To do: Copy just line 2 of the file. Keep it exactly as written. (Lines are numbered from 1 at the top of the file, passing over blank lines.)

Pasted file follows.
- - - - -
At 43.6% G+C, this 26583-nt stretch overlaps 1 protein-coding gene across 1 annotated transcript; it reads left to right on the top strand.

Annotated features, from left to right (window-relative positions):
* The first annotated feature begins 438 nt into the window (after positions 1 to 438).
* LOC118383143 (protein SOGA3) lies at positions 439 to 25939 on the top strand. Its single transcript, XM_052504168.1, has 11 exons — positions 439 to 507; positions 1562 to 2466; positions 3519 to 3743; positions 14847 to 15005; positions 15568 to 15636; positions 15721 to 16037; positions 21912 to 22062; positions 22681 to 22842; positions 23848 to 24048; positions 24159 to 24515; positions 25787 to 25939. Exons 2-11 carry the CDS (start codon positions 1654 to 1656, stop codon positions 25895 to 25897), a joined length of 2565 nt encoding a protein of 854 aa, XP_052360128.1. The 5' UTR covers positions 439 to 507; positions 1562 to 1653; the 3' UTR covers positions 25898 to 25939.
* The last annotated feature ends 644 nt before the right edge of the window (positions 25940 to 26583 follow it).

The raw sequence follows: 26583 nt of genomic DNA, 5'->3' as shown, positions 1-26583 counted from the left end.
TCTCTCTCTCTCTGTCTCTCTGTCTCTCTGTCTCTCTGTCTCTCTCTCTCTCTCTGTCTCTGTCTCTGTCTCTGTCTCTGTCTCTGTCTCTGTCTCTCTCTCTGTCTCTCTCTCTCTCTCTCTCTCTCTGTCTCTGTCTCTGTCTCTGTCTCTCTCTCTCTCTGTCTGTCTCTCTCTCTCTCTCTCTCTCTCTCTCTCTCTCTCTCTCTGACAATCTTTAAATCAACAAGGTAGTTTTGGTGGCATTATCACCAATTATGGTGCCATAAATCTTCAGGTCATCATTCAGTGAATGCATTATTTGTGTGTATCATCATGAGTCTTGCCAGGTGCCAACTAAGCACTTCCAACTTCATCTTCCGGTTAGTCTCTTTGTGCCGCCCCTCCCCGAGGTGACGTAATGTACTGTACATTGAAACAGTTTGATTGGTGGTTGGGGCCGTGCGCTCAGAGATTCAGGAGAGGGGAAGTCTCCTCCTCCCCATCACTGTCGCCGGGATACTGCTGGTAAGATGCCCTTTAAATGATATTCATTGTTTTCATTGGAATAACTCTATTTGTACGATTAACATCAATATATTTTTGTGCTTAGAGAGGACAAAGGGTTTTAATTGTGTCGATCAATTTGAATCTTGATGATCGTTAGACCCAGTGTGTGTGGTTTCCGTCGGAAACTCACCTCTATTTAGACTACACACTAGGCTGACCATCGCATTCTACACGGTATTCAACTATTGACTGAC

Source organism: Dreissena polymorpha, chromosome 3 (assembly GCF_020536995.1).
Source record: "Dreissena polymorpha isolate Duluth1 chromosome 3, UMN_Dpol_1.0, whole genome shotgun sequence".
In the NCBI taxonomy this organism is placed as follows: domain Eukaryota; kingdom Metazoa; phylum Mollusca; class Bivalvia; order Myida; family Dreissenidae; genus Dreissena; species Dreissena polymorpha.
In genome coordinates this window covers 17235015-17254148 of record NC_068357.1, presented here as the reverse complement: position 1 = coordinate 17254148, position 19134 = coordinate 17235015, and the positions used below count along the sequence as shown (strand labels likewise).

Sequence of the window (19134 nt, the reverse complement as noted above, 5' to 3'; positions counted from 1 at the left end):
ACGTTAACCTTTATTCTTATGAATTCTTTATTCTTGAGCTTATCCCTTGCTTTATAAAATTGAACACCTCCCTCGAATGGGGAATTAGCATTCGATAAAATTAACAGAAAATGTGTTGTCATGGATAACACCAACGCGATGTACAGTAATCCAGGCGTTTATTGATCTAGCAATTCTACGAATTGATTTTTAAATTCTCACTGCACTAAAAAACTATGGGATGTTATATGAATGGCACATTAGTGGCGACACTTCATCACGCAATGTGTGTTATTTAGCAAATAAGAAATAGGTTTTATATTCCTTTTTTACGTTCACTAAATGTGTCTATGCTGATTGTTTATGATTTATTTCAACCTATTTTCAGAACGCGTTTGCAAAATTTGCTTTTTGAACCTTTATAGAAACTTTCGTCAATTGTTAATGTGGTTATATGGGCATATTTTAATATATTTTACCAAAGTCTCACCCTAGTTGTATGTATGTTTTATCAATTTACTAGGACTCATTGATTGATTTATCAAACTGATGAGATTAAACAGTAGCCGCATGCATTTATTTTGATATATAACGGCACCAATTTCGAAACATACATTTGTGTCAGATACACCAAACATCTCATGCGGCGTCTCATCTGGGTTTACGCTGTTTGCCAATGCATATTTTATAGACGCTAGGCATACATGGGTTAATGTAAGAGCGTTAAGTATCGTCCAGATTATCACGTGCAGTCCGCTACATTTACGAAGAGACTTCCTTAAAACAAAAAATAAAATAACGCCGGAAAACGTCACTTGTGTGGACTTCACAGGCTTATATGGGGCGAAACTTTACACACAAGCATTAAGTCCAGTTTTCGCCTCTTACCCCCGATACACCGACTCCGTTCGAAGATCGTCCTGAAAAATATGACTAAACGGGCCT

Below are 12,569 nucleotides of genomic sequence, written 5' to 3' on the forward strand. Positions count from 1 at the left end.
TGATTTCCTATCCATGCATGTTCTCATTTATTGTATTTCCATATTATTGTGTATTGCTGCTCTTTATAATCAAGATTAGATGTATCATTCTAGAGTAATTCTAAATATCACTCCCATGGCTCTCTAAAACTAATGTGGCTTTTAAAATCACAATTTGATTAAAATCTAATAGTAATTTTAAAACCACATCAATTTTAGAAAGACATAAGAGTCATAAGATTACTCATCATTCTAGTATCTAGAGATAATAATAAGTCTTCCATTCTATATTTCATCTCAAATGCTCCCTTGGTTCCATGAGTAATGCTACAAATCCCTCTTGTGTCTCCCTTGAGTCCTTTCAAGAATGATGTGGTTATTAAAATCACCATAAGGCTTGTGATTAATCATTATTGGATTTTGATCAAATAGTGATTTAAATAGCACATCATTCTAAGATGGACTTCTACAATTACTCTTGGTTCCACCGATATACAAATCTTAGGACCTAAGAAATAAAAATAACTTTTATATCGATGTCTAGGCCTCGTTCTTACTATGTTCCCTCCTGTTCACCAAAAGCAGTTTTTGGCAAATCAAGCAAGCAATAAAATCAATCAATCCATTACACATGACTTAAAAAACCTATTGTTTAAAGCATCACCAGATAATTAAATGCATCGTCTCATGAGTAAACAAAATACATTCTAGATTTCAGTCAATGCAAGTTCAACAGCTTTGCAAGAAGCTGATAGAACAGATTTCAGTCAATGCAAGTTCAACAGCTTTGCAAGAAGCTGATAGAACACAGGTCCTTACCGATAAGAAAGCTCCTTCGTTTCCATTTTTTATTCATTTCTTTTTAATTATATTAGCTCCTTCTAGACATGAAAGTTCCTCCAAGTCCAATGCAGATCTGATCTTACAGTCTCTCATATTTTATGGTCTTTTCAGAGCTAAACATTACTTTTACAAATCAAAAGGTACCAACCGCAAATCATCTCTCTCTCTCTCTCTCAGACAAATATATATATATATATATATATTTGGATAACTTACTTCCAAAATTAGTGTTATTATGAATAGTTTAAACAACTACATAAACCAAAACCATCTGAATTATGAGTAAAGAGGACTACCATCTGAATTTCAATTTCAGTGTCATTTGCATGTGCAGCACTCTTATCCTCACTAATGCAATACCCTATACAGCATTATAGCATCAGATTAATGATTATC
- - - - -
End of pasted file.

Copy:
Annotated features, from left to right (window-relative positions):